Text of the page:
Why banning disruptive technologies (like ChatGPT) in Education is wrong.
Upon release, ChatGPT became the fastest-adopted technology platform in history; it was backed by one of the largest technology companiesand was created by the people behind some of the world’s most impressive breakthroughs in the field of AI. It is also a student’s dream come true as it can also churn out homework and test answers in a matter of seconds and score better than their peers  .
Whenever a new disruptive technology is released, it is always met with resistance  . ChatGPT is no different; soon after its release, a flood of articles came in on why the technology is going to replace human jobs, people trying to ban it, and arguments that it generally harms society in other ways .
On ChatGPT and Education
Now the western education system is in need of serious reform    regardless of the “challenges” it faces from AI, but perhaps ChatGPT could highlight some of its shortcomings and be a catalyst to improve the system. When policymakers put rules around the use of new technology, they need to consider if it is the right thing to do or if they are preserving the status quo because it is easy to do.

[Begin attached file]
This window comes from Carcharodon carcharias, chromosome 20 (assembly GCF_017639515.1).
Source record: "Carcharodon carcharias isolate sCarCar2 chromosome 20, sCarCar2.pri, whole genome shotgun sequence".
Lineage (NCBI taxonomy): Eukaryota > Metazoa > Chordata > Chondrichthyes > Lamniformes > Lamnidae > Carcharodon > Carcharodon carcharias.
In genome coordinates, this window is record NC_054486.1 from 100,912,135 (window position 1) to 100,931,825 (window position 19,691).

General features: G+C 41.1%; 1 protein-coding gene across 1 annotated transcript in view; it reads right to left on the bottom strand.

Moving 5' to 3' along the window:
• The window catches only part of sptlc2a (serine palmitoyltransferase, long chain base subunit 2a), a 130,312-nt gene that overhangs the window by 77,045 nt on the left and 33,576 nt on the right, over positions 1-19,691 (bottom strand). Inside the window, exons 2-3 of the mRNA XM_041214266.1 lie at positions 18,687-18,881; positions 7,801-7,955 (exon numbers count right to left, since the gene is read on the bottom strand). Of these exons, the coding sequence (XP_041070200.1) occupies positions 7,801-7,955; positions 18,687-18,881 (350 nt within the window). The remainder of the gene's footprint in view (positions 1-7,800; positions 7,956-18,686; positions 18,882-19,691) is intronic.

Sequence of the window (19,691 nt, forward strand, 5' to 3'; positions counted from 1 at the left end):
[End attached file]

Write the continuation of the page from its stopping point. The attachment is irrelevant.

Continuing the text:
ChatGPT is the first widely available, publicly accessible, large language model (LLM). However, this won’t be the last or the only LLM in the coming years. In fact, the underlying technology/algorithms that power LLMs are available to anyone, and given enough time/resources, most AI researchers and organisations could (and are) develop their own versions. ChatGPT has the advantage of being the first. Like all new technology, it will take time for the school system to adapt and find checks and balances.
Why ChatGPT should be embraced in the classroom:
- Trying to ban it is fruitless and waste a lot of time and effort — teachers and lawmakers can ban the user interface for chat GPT, but for those with a little bit of technological know-how, it’s easy to circumvent or simply create an alternative interface to the underlying technology. Also, as stated…